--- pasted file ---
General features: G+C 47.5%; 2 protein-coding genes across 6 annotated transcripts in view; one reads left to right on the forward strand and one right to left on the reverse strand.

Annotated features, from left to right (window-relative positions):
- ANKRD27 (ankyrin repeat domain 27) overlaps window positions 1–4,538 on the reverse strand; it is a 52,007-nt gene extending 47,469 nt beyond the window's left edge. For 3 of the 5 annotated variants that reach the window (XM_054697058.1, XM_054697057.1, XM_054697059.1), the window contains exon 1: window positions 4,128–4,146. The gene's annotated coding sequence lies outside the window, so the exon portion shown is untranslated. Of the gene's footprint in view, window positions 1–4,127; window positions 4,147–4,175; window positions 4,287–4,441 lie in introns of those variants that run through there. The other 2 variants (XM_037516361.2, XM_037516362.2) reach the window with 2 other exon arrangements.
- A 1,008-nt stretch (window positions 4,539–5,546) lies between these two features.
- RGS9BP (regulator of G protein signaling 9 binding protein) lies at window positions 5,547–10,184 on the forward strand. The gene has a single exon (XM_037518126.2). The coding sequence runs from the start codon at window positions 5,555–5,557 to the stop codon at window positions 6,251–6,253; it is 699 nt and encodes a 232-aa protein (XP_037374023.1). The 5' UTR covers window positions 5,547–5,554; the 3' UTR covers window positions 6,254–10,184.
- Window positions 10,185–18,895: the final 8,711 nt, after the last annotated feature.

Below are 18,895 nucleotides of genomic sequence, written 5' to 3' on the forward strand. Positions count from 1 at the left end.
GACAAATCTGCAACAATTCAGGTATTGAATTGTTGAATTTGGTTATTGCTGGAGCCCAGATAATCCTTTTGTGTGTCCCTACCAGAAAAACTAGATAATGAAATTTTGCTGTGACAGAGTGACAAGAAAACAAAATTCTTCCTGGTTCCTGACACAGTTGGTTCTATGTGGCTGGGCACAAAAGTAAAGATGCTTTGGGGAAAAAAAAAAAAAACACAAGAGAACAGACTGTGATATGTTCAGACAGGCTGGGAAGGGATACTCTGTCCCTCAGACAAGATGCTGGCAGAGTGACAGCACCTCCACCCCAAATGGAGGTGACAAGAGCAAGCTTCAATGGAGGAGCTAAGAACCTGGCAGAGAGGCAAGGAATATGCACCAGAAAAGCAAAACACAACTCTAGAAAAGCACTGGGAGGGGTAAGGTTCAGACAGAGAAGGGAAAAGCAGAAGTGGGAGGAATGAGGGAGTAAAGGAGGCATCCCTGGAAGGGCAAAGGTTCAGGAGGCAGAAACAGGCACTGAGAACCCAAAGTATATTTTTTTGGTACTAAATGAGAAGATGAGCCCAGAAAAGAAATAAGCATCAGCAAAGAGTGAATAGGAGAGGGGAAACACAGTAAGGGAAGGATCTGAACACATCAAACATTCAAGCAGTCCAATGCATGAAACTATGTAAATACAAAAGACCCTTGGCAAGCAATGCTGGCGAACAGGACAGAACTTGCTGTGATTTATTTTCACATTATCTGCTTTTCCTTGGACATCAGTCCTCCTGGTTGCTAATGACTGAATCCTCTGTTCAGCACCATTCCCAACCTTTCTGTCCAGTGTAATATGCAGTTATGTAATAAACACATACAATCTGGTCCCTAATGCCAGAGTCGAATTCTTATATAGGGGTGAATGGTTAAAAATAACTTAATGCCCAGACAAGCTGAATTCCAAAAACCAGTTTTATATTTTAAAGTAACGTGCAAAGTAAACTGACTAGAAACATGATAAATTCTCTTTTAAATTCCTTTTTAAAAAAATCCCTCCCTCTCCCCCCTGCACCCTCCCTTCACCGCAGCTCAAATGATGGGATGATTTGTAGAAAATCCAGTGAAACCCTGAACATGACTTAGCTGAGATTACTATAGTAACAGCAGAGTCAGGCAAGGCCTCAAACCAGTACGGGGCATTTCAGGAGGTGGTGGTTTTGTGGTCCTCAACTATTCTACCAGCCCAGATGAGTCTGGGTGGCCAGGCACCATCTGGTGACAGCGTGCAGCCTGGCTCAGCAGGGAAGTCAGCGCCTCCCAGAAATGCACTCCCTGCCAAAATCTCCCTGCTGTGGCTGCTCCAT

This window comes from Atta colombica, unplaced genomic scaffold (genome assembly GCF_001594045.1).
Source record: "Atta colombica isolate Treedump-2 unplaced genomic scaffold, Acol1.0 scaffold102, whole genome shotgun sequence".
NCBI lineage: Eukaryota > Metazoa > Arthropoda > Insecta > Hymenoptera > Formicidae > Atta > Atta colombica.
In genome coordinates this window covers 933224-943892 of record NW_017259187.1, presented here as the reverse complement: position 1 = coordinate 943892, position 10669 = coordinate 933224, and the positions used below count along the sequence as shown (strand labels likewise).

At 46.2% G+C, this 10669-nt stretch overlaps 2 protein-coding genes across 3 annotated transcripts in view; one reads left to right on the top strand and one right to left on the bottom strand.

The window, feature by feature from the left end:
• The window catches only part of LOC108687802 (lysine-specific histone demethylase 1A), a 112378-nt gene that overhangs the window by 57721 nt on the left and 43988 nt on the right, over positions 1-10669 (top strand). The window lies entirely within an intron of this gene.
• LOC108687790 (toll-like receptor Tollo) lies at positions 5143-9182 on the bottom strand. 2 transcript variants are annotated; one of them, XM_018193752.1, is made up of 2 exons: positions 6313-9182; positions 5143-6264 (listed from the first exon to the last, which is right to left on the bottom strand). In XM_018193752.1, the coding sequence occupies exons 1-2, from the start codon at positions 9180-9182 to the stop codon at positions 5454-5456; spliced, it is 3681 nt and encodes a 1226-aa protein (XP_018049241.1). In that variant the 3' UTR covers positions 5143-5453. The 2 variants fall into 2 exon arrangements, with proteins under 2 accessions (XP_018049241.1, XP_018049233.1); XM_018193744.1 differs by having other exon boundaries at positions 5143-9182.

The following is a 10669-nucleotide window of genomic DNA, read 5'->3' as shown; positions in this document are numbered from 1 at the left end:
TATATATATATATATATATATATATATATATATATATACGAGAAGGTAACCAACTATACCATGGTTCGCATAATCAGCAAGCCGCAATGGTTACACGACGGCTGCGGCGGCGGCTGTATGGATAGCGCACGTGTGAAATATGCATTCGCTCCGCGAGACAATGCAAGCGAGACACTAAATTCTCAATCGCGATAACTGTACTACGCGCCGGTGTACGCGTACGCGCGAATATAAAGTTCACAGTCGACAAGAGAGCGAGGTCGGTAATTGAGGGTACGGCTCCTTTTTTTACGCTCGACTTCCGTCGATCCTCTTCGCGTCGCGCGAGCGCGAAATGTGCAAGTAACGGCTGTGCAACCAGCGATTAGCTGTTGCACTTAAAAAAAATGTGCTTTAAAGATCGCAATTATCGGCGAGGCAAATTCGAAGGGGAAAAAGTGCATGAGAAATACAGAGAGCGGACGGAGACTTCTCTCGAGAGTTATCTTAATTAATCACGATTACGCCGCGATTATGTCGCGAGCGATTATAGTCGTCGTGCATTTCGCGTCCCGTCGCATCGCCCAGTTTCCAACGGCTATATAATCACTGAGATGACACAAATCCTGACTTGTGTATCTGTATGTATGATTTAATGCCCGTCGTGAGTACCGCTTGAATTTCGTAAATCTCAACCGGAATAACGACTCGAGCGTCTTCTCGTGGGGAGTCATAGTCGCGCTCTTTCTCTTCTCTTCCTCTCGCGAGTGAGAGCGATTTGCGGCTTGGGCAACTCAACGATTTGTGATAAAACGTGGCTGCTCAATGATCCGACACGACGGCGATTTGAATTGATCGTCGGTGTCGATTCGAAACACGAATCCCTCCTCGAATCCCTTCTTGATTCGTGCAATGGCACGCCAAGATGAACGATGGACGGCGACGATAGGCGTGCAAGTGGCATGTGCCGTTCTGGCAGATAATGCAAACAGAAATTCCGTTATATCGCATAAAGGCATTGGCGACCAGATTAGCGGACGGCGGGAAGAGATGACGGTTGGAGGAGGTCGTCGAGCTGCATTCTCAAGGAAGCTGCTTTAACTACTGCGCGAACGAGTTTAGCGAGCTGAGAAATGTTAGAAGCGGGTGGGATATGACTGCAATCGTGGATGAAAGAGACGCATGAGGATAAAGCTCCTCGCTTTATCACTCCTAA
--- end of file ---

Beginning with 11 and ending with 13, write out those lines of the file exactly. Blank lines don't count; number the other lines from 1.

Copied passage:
NCBI lineage: Eukaryota > Metazoa > Arthropoda > Insecta > Hymenoptera > Formicidae > Atta > Atta colombica.
In genome coordinates this window covers 933224-943892 of record NW_017259187.1, presented here as the reverse complement: position 1 = coordinate 943892, position 10669 = coordinate 933224, and the positions used below count along the sequence as shown (strand labels likewise).

At 46.2% G+C, this 10669-nt stretch overlaps 2 protein-coding genes across 3 annotated transcripts in view; one reads left to right on the top strand and one right to left on the bottom strand.